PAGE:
Darwin Day 2015 Questions: Is Homosexuality Nature’s Population Control?

Mar 6, 2015

Richard Dawkins answers your questions about evolution in honor of Darwin Day 2015.

“I’ve always believed that homosexuality was nature’s population control so that we don’t overpopulate. Thoughts?”

Edited by Stephanie Renee Guttormson

Copyright 2015 Richard Dawkins Foundation for Reason & Science

10 comments on “Darwin Day 2015 Questions: Is Homosexuality Nature’s Population Control?

  • I have come across this statement/question. The answer that homosexuals don’t pass on their genes, at least until before ivf, is solid. My answer was less scientific but logical: if homosexuality is natures way of stopping overpopulation, it’s clearly not working ;). Too few are gay to prevent the human race from filling every nook and cranny of this sphere.



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  • Improved video, but now it looks similar to Clint Eastwood and the chair. Nice tulips.

    A shame all the comments got lost (not the first time, either, on this site). >(



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  • This makes sense in theory because gays are known for taking care of children that straight people discarded. But the truth is most of the gay men I know have biological children. Myself and my husband have 1 each from previous marriages. Also there are the closeted gay men and women that have lots of children. I happen to know of several with at least 3 children each. I’m certain that in the past most gay people did marry the opposite sex and have family’s just for survival sake.
    I guess what I’m saying is that if it was indeed natures way of population control, it didn’t work. Nature always seems to get its way so I’m sure there must be a back up plan.



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  • Homosexuals tend to be the younger sons of the family and probably contribute to the reproductive success of their sisters. Sisters of gays tend to breed well and earlier. Its also possible and a related matter that their predispositions reduce the extent of socially destructive sexual competition. They are, again, more likely to be still around to be a support for their sisters.
    Females normally, when fertile, seek the company of unrelated males but when pregnant show an inclination towards those they are related to who, if they are gay, may still be around.



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  • I don’t think it is population control, but I do think it is a natural evolutionary change in our growth as a species.

    Humans have been preaching that procreation requires a male and female to reproduce and that reproduction is all that matters. Hence they resist abortion, even in the case of rape, insist or “accident”. And from a biological standpoint that is true. But, we as humans, raise our children for the first 16-18 years of their lives.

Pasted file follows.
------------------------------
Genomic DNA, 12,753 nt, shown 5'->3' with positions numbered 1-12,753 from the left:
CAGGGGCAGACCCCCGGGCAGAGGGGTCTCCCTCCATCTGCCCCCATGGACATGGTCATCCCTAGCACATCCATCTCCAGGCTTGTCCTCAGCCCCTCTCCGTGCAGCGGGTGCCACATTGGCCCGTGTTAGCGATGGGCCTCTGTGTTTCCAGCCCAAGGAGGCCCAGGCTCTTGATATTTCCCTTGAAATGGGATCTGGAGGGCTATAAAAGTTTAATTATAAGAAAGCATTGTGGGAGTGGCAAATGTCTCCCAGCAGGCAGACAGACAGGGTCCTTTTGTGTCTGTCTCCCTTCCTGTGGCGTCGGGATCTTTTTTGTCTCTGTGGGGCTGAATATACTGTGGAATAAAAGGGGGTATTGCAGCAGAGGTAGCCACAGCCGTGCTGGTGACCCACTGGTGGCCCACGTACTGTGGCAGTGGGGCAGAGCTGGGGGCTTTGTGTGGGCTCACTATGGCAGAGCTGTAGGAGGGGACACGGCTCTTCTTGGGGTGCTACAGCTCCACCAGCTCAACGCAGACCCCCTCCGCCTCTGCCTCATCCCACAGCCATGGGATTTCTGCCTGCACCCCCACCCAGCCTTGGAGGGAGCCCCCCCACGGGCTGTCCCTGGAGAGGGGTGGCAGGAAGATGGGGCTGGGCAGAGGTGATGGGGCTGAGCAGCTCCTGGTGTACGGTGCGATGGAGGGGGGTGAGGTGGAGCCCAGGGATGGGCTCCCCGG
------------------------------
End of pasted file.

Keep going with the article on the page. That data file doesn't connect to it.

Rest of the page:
There is no denying that the raising of children is done in a “whole” family. Well, heterosexuals have been at it for thousands of years and have been failing at this stage of procreation for much of it. The failure is in keeping families “whole”. So we, as a species have evolved to increase the number of “whole” families available to raise our children. I think this goes along with what Heath said. He and his partner both had heterosexual relationships and produced children. Those relationships failed, the reason is irrelevant. But now you have two “broken” families, but they have come together to make a “whole” family. Sure, they could have married other women, but, if being with a man is what makes them happy, then you now have a happy, whole, homosexual, family instead of two broken heterosexual ones.

    On another note why homosexuality has no bearing on population control. It no longer matters. Homosexual couples can have children just the same as heterosexual ones. They just have to do it through more scientific means, i.e in vitro fertilization or surrogate mothers. As long as there are eggs and sperm there will always be a way to procreate.



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  • It all comes down to the individual definitions of normality, the difficulty of empathy with difference, the sheer impossibility of thinking beyond one’s self, and what we think we are, relative to others.
    In truth there really is “now’t as queer as folk, especially thee !”



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  • Maybe he didn’t explain it well enough but I think Dr. Dawkins is missing something. Selection doesn’t just happen at the individual gene level. It happens at the individual organism level and at the collective gene pool level. It’s an advantage for a particular gene when the social organization favors close relatives. There’s selection among tribes. A gene that promotes homosexual bonds (not exclusively homosexuality but a certain level of tendency toward homosexual behavior; bisexuality) would lead to more powerful interpersonal bonding which could be a selective advantage for a given group and thus for the individual members of that group.



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